Dual oxidase Duox and Toll-like receptor 3 TLR3 in the Toll pathway suppress zoonotic pathogens through regulating the intestinal bacterial community homeostasis in Hermetia illucens L.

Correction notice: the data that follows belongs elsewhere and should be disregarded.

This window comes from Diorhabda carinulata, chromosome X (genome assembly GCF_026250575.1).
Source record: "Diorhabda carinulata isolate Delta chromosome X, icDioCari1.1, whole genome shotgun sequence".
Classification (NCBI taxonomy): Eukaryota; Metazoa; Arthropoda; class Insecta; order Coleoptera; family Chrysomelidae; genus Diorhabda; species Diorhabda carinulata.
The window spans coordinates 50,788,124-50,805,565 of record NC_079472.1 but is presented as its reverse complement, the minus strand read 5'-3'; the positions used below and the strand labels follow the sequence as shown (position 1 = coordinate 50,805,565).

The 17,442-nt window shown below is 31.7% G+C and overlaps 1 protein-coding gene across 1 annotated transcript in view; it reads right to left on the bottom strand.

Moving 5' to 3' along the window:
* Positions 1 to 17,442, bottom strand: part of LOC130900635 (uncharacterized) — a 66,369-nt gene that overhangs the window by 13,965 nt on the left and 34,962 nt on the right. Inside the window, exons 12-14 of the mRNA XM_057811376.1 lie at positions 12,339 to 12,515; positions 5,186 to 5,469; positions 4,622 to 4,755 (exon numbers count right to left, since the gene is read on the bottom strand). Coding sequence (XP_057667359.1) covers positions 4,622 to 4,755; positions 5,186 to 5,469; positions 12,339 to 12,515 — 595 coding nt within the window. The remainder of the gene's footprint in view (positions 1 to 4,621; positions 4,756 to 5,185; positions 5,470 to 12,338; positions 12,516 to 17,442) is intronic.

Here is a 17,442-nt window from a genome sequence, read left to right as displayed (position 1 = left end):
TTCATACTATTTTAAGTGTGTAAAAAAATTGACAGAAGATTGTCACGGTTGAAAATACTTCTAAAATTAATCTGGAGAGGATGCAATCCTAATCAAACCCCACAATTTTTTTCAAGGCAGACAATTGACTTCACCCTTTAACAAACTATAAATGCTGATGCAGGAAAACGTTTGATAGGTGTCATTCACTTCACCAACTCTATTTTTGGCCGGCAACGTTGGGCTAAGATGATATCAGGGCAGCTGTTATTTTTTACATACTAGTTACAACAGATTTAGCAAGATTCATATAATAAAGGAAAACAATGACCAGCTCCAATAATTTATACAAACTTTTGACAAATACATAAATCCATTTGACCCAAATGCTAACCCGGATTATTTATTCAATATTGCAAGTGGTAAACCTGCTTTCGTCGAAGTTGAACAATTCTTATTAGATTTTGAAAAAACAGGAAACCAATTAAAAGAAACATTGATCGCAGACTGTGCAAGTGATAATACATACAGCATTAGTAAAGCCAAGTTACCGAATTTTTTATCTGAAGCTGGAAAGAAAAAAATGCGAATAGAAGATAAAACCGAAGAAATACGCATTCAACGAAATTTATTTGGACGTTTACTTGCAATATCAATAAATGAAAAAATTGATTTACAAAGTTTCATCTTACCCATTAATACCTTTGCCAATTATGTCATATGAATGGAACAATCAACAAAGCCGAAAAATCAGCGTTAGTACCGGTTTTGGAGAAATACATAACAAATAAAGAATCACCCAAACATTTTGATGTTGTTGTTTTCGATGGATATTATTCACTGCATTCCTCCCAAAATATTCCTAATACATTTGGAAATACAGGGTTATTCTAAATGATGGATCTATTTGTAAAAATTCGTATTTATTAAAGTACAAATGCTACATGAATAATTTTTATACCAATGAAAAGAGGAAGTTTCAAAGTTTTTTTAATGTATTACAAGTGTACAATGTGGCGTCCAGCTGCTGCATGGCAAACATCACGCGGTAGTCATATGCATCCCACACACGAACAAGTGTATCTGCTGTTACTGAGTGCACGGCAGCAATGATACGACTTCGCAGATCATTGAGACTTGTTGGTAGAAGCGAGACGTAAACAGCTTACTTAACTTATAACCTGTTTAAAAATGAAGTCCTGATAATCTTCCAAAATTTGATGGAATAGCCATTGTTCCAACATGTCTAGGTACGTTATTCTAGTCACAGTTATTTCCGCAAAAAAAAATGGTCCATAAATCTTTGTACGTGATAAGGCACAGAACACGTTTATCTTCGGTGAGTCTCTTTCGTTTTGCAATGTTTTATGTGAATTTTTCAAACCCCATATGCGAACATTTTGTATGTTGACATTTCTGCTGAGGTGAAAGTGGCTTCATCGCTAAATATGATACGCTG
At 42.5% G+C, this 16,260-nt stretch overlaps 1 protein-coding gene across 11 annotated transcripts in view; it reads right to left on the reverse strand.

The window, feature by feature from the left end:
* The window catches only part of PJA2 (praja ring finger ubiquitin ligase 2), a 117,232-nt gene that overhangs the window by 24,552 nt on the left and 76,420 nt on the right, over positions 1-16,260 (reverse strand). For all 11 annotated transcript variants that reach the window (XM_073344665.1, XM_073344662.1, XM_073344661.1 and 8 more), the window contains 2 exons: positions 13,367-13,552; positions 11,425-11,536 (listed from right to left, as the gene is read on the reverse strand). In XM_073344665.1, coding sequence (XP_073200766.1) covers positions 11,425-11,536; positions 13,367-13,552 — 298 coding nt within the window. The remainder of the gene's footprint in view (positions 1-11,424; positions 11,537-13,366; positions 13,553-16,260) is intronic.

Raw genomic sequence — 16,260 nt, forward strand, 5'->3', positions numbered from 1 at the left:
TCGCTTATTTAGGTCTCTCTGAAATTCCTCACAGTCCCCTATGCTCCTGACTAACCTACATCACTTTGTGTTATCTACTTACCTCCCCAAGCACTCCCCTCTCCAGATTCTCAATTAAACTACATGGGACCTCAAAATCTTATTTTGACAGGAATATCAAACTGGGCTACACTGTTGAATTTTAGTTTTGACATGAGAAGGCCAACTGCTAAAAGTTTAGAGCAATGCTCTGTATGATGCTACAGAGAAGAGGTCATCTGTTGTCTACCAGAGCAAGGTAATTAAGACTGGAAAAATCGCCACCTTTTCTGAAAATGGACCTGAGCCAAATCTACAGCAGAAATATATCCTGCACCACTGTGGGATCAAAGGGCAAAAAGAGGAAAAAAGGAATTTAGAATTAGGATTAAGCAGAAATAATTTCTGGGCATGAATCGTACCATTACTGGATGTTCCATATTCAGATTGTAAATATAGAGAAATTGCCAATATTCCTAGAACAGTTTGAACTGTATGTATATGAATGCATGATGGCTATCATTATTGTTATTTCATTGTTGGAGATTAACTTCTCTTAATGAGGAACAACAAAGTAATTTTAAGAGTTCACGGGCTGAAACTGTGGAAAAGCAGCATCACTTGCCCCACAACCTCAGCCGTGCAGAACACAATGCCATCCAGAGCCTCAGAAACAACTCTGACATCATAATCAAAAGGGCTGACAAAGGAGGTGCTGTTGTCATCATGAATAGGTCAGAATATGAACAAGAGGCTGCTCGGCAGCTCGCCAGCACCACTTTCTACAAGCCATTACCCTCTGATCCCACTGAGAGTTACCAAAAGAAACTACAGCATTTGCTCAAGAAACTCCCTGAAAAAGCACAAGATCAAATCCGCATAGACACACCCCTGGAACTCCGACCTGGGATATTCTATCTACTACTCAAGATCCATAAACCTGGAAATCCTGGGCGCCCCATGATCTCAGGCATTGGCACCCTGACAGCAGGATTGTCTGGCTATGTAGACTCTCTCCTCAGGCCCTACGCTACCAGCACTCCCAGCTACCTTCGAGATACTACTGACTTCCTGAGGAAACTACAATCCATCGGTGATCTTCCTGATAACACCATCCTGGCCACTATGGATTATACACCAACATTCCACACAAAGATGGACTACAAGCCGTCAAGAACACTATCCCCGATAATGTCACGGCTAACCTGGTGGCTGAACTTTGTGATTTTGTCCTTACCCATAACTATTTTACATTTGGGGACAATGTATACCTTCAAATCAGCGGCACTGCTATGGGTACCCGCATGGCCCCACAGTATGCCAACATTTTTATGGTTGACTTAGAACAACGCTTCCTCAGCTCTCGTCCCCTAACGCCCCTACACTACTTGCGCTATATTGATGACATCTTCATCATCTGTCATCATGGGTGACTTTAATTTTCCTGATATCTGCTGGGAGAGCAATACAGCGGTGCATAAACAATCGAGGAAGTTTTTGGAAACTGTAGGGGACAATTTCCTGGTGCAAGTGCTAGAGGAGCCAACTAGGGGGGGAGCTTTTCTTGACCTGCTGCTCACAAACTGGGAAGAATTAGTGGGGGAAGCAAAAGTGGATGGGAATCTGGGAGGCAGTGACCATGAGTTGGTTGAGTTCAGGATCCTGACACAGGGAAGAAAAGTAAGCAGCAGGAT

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Black soldier fly (BSF; Hermetia illucens L.) larvae can convert fresh pig manure into protein and fat-rich biomass, which can then be used as aquafeed for select species. Currently, BSF is the only approved insect for such purposes in Canada, USA, and the European Union. Pig manure could serve as a feed substrate for BSF; however, it is contaminated with zoonotic pathogens (e.g., Staphylococcus aureus and Salmonella spp.). Fortunately, BSF larvae inhibit many of these zoonotic pathogens; however, the mechanisms employed are unclear. We employed RNAi, qRT-PCR, and Illumina MiSeq 16S rDNA high-throughput sequencing to examine the interaction between two immune genes (Duox in Duox-reactive oxygen species [ROS] immune system and TLR3 in the Toll signaling pathway) and select pathogens common in pig manure to decipher the mechanisms resulting in pathogen suppression. Results indicate Bsf Duox-TLR3 RNAi increased bacterial load but decreased relative abundance of Providencia and Dysgonomonas, which are thought to be commensals in the BSF larval gut. Bsf Duox-TLR3 RNAi also inactivated the NF-B signaling pathway, downregulated the expression of antimicrobial peptides, and diminished inhibitory effects on zoonotic pathogen. The resulting dysbiosis stimulated an immune response by activating BsfDuox and promoting ROS, which regulated the composition and structure of the gut bacterial community. Thus, BsfDuox and BsfTLR3 are important factors in regulating these key gut microbes, while inhibiting target zoonotic pathogens.